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No. 63: May-Jun 1989

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Taking The Radon Cure

"An internationally respected radon researcher has uncovered some surprising and perplexing evidence. High levels of radon exposure are known to cause lung cancer. Studies of people exposed to such levels in mines demonstrate that conclusively. Then it follows, most peo-ple have thought, that the best level is zero, and any increase should produce an increasing rate of lung cancer. But controversial studies show that this may not be so.

"In one study Dr. Bernard Cohen of the University of Pittsburgh compared average lung-cancer rates in many counties with the average radon rates found in the respective counties. It's an ambitious study - 39,000 measurements in 415 counties.

"The results: In counties where lung cancer in women would have been expected to be up 25 percent from the radon levels, the incidences of cancer were actually down 30 percent. There are others. Finland has average indoor-radon levels of 2.5 picocuries per liter - 2.5 times higher than the world average. Yet the female lung-cancer rate in Finland is only 70 percent that of other industrialized countries."

(Gilmore, C.P.; "Radon: Cancer Killer?" Popular Science, p. 8, May 1989. Cr. R.W Schiller)

From Science Frontiers #63, MAY-JUN 1989. 1989-2000 William R. Corliss

Science Frontiers Sourcebook Project Reviewed in:


  • "A sourcebook of unexplained phenomena is therefore a valuable addition to a collection of scientific literature. William R. Corliss has provided this in the past with his source books of scientific anomalies in several subjects, and now he has provided it for astronomy. He has done an excellent job of collecting and editing a large amount of material, taken in part from scientific journals and in part from scientific reporting in the popular or semi-scientific press." -- "The Mysterious Universe: A Handbook of Astronomical Anomalies", reviwed by Thomas Gold, Cornell University, in Icarus, vol.41, 1980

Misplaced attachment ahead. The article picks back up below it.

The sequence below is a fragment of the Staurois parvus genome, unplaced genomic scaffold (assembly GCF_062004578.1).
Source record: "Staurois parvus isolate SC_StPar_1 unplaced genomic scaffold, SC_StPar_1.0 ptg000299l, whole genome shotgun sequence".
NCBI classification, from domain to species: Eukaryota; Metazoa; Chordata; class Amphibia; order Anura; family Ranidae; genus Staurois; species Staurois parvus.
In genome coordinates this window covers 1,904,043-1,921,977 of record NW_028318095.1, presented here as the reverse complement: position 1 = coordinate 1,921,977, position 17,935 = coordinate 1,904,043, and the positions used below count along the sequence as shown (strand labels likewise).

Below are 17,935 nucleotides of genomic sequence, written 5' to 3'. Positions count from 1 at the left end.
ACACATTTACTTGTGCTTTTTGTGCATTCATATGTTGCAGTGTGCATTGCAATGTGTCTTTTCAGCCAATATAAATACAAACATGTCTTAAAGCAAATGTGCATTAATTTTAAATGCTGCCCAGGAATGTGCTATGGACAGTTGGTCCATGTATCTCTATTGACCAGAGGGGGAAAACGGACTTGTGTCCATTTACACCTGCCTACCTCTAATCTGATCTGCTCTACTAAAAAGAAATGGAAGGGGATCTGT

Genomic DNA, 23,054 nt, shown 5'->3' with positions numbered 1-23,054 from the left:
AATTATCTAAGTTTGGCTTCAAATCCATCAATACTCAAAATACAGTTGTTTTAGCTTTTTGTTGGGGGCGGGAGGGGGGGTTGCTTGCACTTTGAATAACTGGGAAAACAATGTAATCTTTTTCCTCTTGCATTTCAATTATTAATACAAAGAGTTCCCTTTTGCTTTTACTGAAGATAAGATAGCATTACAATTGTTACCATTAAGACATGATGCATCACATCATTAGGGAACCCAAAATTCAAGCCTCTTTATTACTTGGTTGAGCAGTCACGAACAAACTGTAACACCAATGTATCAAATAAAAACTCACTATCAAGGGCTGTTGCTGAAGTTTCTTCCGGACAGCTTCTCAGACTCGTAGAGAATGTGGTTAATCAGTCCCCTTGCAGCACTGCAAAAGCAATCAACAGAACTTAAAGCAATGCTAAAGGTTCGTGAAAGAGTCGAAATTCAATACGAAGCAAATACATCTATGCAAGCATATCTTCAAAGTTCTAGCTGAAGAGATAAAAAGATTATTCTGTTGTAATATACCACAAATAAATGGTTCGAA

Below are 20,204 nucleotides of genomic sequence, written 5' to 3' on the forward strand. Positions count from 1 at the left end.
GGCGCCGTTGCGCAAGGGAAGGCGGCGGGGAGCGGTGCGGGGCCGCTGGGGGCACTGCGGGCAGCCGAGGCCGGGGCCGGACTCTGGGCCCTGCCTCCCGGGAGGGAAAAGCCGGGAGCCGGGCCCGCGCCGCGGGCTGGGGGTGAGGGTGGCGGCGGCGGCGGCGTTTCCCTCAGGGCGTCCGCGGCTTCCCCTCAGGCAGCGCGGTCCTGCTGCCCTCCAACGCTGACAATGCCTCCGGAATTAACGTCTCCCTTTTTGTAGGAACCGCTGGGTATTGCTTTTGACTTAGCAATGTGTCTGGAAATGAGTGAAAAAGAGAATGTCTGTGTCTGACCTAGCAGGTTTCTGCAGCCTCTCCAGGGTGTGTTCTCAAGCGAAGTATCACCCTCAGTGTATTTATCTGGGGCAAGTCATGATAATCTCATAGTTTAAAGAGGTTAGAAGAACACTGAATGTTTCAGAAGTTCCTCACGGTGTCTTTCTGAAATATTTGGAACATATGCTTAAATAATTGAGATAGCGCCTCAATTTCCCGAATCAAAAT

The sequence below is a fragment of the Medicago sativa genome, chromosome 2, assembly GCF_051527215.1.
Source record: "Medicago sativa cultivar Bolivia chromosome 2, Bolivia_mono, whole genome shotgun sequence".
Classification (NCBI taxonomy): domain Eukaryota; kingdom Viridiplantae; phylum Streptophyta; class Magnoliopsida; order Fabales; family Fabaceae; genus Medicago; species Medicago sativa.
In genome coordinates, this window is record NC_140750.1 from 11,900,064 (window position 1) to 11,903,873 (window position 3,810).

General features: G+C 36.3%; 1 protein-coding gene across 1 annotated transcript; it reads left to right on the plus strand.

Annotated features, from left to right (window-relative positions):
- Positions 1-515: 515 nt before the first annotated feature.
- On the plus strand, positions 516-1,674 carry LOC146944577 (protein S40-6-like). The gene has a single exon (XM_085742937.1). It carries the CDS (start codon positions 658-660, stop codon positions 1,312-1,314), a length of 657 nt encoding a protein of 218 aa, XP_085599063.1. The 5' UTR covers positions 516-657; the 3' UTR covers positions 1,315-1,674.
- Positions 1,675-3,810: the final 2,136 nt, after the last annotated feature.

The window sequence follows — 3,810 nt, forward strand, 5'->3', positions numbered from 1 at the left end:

• "An interesting, systematic presentation of unusual weather [..] This book is recommended for a general audience" --"Corliss, William R., Tornados, Dark Days, Anomalous Precipitation, and Related Weather Phenomena, Sourcebook Project, 1983.", revieweed in Choice, September 1983
  • "..the science is necessarily somewhat speculative, but Corliss's symthesis is based on reputable sources." -- "Corliss, William R. (Compiler). Lightning, Auroras, Nocturnal Lights, and Related Luminous Phenomena" reviwed by Joseph M. Moran, Univ. of Wisconsin in Science Books and Films, Sep/Oct 1983

  • "Before opening the book, I set certain standards that a volume which treads into dangerous grounds grounds like this must meet. The author scrupulously met, or even exceeded those standards. Each phenomenon is exhaustively documented, with references to scientific journals [..] and extensive quotations" -- "Book Review: The moon and planets: a catalog of astronomical anomalies", The Sourcebook Project, 1985., Corliss, W. R., Journal of the Royal Astronomical Society of Canada, Vol. 81, no. 1 (1987), p. 24., 02/1987